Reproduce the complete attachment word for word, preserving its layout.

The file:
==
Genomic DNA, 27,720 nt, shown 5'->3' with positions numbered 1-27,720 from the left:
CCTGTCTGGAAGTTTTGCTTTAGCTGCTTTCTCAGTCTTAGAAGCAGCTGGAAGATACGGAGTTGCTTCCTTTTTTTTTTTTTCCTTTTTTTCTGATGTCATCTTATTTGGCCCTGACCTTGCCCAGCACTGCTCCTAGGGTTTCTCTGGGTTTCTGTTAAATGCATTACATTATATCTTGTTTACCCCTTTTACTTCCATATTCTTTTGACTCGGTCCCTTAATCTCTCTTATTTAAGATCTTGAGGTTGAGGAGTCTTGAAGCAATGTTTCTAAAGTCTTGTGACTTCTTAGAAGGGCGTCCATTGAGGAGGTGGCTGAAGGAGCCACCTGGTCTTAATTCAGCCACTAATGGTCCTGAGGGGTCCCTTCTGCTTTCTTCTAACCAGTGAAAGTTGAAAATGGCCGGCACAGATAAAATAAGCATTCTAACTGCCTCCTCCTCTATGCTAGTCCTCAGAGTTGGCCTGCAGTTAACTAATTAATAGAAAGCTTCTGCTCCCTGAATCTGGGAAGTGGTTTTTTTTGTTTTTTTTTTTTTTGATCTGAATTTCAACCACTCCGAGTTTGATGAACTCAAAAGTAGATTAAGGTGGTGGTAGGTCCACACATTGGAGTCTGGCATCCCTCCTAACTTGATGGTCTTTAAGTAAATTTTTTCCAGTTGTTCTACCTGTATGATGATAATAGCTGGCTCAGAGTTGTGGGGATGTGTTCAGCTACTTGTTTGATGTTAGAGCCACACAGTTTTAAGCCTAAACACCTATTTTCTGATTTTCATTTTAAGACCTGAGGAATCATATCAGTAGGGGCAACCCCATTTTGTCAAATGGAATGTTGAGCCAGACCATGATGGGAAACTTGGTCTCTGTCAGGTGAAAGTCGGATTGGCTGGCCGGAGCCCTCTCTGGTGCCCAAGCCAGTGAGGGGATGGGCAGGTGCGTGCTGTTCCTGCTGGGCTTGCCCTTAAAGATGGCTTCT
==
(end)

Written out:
Genomic DNA, 27,720 nt, shown 5'->3' with positions numbered 1-27,720 from the left:
CCTGTCTGGAAGTTTTGCTTTAGCTGCTTTCTCAGTCTTAGAAGCAGCTGGAAGATACGGAGTTGCTTCCTTTTTTTTTTTTTCCTTTTTTTCTGATGTCATCTTATTTGGCCCTGACCTTGCCCAGCACTGCTCCTAGGGTTTCTCTGGGTTTCTGTTAAATGCATTACATTATATCTTGTTTACCCCTTTTACTTCCATATTCTTTTGACTCGGTCCCTTAATCTCTCTTATTTAAGATCTTGAGGTTGAGGAGTCTTGAAGCAATGTTTCTAAAGTCTTGTGACTTCTTAGAAGGGCGTCCATTGAGGAGGTGGCTGAAGGAGCCACCTGGTCTTAATTCAGCCACTAATGGTCCTGAGGGGTCCCTTCTGCTTTCTTCTAACCAGTGAAAGTTGAAAATGGCCGGCACAGATAAAATAAGCATTCTAACTGCCTCCTCCTCTATGCTAGTCCTCAGAGTTGGCCTGCAGTTAACTAATTAATAGAAAGCTTCTGCTCCCTGAATCTGGGAAGTGGTTTTTTTTGTTTTTTTTTTTTTTGATCTGAATTTCAACCACTCCGAGTTTGATGAACTCAAAAGTAGATTAAGGTGGTGGTAGGTCCACACATTGGAGTCTGGCATCCCTCCTAACTTGATGGTCTTTAAGTAAATTTTTTCCAGTTGTTCTACCTGTATGATGATAATAGCTGGCTCAGAGTTGTGGGGATGTGTTCAGCTACTTGTTTGATGTTAGAGCCACACAGTTTTAAGCCTAAACACCTATTTTCTGATTTTCATTTTAAGACCTGAGGAATCATATCAGTAGGGGCAACCCCATTTTGTCAAATGGAATGTTGAGCCAGACCATGATGGGAAACTTGGTCTCTGTCAGGTGAAAGTCGGATTGGCTGGCCGGAGCCCTCTCTGGTGCCCAAGCCAGTGAGGGGATGGGCAGGTGCGTGCTGTTCCTGCTGGGCTTGCCCTTAAAGATGGCTTCT